The National Day of Calendar has a long list of common sense things you can do to cut energy costs; turn down the thermostat, use a crock pot instead of the oven, install modern lightbulbs, replace old windows or furnace, take shorter showers, carpool, etc. Continue reading “Put On a Sweater”
It’s National Big Wind Day. This day commemorates the recording of the highest natural wind gust measured on the Earth’s surface. On the afternoon of April 12, 1934, the Mount Washington Observatory recorded winds at 231 miles per hour. Mount Washington is the highest peak in the Northeastern United States at 6,288 ft, and it is the most prominent mountain east of the Mississippi River.
I can’t imagine the wind blowing at 231 miles an hour. We recently had a wind storm in western New York state that took down lots of trees and power lines and the strongest wind gust was 101 miles an hour. Some people were without power for five days until they got all the lines back up. I think electricity and power is something we currently take for granted in our daily lives. We turn the light on and it works. We boot the computer and communicate with the world any way we choose. It has made the world a smaller place.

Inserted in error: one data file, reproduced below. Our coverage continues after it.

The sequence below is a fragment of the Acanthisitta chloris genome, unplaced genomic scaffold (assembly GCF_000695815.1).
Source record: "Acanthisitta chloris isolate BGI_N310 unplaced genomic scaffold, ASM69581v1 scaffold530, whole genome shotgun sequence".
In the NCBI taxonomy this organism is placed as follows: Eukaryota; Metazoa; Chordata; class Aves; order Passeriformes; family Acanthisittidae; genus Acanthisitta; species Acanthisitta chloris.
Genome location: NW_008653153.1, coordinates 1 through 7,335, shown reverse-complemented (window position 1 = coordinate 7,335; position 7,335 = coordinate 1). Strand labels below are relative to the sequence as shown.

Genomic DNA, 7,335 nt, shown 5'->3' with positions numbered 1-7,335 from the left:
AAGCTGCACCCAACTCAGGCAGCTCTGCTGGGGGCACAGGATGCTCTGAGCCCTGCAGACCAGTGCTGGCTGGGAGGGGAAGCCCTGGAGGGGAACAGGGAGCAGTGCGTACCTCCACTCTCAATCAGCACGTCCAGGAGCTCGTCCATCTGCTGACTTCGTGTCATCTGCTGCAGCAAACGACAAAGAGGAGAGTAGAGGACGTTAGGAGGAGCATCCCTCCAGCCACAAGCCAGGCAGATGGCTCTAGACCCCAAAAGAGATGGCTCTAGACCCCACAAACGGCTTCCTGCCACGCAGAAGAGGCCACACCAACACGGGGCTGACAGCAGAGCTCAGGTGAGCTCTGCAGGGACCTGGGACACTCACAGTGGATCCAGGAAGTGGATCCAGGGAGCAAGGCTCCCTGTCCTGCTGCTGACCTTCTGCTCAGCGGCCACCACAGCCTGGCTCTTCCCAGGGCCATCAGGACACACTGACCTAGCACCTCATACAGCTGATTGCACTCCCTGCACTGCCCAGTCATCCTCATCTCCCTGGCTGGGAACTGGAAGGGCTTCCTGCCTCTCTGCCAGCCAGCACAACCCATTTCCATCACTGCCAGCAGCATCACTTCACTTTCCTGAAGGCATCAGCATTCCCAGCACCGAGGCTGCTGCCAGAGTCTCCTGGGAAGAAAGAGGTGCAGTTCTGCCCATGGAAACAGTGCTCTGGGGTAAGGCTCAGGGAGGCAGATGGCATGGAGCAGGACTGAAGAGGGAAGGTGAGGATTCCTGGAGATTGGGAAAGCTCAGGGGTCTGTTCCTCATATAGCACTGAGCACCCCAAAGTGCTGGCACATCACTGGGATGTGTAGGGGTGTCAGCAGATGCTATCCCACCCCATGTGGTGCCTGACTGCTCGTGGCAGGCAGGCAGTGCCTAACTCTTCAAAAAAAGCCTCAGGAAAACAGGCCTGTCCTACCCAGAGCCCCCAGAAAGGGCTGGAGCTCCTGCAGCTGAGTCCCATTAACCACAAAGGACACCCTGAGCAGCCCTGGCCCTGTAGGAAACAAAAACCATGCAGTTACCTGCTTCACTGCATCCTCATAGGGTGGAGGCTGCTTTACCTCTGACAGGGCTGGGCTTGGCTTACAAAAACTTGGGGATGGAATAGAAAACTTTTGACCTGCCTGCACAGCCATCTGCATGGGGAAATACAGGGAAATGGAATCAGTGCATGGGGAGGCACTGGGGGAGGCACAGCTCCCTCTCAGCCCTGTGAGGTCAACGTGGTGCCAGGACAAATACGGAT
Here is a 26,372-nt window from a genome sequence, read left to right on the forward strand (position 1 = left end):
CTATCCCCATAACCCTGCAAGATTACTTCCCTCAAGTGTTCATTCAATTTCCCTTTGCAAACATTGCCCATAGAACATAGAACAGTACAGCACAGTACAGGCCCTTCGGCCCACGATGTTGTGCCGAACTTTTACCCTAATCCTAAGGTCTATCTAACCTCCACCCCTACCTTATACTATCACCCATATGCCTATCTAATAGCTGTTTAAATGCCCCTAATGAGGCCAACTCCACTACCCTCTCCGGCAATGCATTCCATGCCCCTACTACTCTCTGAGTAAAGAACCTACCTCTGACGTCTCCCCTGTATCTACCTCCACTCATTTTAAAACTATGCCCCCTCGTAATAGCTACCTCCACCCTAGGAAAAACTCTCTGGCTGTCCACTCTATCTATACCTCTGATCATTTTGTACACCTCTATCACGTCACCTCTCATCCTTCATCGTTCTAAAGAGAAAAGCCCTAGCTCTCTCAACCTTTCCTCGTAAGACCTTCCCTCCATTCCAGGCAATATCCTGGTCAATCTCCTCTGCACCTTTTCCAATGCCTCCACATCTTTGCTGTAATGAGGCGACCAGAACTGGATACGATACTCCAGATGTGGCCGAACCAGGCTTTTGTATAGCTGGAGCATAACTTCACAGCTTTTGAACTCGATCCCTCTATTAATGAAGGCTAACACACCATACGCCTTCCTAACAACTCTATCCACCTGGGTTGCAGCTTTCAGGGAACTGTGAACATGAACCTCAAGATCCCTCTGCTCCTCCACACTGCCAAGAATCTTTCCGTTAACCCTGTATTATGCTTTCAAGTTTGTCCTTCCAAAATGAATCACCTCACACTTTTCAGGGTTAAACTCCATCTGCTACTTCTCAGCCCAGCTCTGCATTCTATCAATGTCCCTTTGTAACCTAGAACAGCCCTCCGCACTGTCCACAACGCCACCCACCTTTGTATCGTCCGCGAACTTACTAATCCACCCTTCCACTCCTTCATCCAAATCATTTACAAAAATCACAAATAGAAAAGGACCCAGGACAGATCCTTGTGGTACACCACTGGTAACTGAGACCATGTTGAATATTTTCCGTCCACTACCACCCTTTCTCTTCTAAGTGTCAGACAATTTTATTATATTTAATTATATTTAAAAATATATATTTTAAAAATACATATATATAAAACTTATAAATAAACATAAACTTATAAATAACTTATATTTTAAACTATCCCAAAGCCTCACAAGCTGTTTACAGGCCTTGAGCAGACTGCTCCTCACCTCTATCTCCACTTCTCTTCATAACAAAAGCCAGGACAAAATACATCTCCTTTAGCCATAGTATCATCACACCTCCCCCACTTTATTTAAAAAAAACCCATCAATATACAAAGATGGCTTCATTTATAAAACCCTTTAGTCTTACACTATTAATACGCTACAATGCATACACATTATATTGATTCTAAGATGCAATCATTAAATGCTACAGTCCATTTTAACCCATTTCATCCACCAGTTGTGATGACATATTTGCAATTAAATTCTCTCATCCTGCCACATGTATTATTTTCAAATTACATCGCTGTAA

I live in an area where windmills have become common scenery. When they were first being erected there was a lot of discourse about whether they were a good thing or not. Some people thought they would ruin the landscape. Personally, I like to sit and watch them turn. I find it mesmerizing and peaceful. There is one I can watch from my sisters kitchen window. We have found it can be noisy and it doesn’t kill birds like people said it would. I haven’t learned about how much energy it creates and if it is performing as they expected.
Another type of wind is human natural gas. You know the type, the sound you try not to make when anyone is around. When my grandson was little, and staying the night with us, he was in one room and one of us (I won’t divulge which grandparent) was in the other room when a “big wind” was let loose. My grandson, in his childish voice exclaimed, “Wow,” as if it were a two syllable word. Now, when a loud noise happens, we emulate the way he spoke that day and marvel at the innocence of youth wishing we all still younger.
Big wind can be defined different ways. My conclusion is that the type that brings relief to the body, and the one that makes energy to run out daily lives are good ones, but too strong a wind outside, can be destructive. May you not have to deal with a destructive big wind.